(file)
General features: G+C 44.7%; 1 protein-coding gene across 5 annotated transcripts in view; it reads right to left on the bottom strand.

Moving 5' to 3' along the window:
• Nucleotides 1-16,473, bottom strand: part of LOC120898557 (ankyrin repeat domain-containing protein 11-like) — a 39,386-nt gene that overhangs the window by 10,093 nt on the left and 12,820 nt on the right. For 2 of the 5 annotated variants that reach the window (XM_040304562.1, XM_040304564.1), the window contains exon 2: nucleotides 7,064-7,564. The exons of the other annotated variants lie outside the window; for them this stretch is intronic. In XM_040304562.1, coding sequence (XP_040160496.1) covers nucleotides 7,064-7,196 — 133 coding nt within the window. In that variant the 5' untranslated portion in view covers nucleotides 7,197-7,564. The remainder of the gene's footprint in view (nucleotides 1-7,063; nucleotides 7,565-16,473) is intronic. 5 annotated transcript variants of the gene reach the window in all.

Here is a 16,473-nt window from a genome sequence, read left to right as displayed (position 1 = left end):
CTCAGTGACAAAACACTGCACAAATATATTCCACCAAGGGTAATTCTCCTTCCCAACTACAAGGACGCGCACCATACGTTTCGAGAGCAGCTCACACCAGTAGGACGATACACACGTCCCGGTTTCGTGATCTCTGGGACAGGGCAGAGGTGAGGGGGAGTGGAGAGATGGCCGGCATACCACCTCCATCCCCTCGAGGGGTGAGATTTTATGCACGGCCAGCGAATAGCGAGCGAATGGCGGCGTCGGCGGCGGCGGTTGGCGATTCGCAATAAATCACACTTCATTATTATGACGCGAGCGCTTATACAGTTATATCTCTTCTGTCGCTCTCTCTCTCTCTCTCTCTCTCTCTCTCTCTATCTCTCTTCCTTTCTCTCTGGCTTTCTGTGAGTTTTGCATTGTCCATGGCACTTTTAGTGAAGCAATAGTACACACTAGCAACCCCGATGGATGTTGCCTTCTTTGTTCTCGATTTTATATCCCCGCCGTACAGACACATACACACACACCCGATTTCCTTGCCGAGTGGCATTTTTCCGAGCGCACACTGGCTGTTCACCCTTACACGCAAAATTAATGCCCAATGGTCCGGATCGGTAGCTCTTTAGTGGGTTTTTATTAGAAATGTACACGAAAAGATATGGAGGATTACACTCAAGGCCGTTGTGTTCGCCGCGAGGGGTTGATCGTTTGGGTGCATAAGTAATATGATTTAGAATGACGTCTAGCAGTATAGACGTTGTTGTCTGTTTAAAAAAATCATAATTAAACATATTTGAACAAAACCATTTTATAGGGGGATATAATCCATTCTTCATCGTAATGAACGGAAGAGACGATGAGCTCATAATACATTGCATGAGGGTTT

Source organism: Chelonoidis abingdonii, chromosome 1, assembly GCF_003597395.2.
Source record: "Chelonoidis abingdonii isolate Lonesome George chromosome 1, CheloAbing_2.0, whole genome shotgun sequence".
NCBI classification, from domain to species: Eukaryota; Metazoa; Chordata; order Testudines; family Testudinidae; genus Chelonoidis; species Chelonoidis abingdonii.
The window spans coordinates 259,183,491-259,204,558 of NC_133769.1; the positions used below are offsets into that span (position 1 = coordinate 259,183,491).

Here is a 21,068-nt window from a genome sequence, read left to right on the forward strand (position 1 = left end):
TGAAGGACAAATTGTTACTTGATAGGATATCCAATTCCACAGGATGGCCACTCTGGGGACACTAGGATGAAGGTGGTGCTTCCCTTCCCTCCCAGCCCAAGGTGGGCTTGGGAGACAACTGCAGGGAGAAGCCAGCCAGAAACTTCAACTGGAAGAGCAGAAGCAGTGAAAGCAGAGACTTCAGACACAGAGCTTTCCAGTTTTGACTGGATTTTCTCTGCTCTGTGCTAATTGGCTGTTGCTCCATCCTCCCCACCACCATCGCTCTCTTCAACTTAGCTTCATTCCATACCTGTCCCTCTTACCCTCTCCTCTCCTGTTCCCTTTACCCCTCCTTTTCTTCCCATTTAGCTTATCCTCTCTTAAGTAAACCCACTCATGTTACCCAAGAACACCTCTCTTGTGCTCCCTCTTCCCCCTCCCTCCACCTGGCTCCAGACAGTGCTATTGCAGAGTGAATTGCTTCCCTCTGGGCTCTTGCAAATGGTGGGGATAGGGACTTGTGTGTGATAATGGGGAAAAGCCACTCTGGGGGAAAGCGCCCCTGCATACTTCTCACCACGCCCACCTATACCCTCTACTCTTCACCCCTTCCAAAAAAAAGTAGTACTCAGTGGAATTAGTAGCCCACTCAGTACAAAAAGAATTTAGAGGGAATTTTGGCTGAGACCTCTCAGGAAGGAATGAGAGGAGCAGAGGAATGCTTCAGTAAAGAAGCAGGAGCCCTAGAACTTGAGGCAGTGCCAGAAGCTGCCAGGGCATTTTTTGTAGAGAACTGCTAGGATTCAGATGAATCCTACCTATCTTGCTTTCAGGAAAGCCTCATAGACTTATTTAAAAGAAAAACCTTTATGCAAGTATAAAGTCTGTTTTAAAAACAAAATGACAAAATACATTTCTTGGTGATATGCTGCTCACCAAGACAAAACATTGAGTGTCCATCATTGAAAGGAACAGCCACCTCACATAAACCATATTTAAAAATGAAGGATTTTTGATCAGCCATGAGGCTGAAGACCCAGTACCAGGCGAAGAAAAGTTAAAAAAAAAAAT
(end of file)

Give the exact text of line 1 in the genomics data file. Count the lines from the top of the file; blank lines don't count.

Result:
General features: G+C 44.7%; 1 protein-coding gene across 5 annotated transcripts in view; it reads right to left on the bottom strand.